Friends and colleagues who know that I illustrated Neil Shubin's first book, Your Inner Fish, have been asking if I was involved in the three-part PBS series hosted by Shubin that will air next week on April 9th. The short answer is no. But I'm proud to say that I made this very model of Tiktaalik's fin that Shubin is holding in his PBS preview:

When I built the model shortly after we pulled the fin bones from the rock, I had no idea it would get so much airtime, so to speak. It was really just a model for us to understand the range of movement of the fin. But this model has shown more people how illuminating Tiktaalik is than perhaps anything I made while in Shubin's lab. For fun, I thought I'd walk you through a behind-the-scenes tour of how it came to be.

Tiktaalik is special for many reasons, but one of the most notable is because it is so spectacularly preserved. To become a fossil, first you have to die without being eaten and scattered across the plains. Then you must be buried in sediments that will prevent you from totally disintegrating. Then get ready to endure mind-numbing pressures and temperatures that will bake you into rock, but not completely incinerate you. If you've made it this far, congratulations, you're a fossil (can somebody please ask Warren Buffett to calculate the odds of any one of us fossilizing? He might risk his entire fortune on that one...) Is it any wonder that most fossils are crushed and flattened and generally incomplete skeletons?

Incredibly, many specimens representing Tiktaalik's species survived the fossil-making process intact and managed the additional feat of being found by scientists who postulated their existence. And lucky me, I got to draw and reconstruct Tiktaalik's fin based on these remarkable, three-dimensional specimens. I tell you this because most people look at the model Shubin is holding and think it just sprung from the earth as is (it didn't). In reality, it is a combination of actual replicas of the bones from one individual and carefully sculpted pieces that I made based on other specimens.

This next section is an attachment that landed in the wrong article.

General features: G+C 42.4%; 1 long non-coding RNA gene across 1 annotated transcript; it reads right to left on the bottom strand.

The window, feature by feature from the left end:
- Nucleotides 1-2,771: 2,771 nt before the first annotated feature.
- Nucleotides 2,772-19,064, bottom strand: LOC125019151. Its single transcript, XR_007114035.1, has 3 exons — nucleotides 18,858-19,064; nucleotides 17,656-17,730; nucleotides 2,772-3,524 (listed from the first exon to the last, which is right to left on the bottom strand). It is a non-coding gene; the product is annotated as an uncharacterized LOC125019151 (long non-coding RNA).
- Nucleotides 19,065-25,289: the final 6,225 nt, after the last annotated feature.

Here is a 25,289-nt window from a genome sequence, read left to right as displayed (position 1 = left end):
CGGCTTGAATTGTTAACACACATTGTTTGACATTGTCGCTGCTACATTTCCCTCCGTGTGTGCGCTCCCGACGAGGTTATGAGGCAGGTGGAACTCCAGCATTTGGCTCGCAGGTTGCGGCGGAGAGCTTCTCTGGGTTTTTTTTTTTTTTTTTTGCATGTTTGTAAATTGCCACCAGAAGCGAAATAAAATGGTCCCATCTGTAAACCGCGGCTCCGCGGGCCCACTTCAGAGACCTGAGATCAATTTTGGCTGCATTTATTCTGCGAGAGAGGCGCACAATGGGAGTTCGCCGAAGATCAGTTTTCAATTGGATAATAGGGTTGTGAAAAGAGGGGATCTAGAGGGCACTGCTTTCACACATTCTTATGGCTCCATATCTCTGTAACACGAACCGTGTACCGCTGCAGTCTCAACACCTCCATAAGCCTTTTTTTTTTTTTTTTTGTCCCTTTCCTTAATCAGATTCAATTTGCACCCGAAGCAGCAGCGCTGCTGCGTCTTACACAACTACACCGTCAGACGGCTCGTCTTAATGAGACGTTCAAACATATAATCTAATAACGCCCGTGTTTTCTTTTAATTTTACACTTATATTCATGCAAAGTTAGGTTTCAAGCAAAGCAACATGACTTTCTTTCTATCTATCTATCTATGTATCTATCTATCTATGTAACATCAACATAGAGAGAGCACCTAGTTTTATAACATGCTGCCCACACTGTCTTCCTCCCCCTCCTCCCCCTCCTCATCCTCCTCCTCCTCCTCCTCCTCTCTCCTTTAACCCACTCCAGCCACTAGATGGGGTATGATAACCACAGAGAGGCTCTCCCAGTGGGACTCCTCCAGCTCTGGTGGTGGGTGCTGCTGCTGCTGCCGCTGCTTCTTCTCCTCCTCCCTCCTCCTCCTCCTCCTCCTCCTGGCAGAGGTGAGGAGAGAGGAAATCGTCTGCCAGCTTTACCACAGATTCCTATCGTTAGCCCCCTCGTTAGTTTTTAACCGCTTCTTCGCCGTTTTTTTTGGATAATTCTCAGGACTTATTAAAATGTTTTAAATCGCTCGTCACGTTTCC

I already mentioned Tiktaalik is special because it is preserved exceptionally well. The best specimen we have is the one you may have seen pictures of. It graced the cover of The New York Times on the day that the two papers appeared in Nature announcing the discovery:

This is the most complete specimen of Tiktaalik we have, but it is not the biggest, nor is it the best for understanding structures like the fin. There are a number of other specimens that shed light on the fin in ways that eventually led to the reconstruction you see in the preview above. First, there is a three-dimensional fin and shoulder that looks like it was hauled out of the river yesterday:

Another is an isolated shoulder from a smaller individual that is preserved perfectly in three dimensions:

Finally, the largest specimen of Tiktaalik provided the opportunity to pull out each of the fin bones in isolation to see how they fit together. From this individual, we had bones from both the right and left fins, but not a complete set from either side. We knew from the other specimens, though, which pieces went where so we could be completely confident about the final reconstruction.

From these three sources, I made a composite fin using casts of the original bones from the largest specimen and carefully sculpted pieces informed by all three specimens. Although the shoulder of the large specimen was flattened to pancake status, we had a perfect model from a smaller specimen, so I sculpted a "reinflated" version of the pancaked shoulder that would fit the rest of the large fin. And for the smallest bones at the end of the fin that were too fragile to be completely removed from the rock, I sculpted simple approximations of those bones as though we had pulled them from the rock in 3D. Finally, I drilled a few holes and connected the bones using wire and foam joint pads and voila: a bendable, composite reconstruction of three Tiktaalik specimens.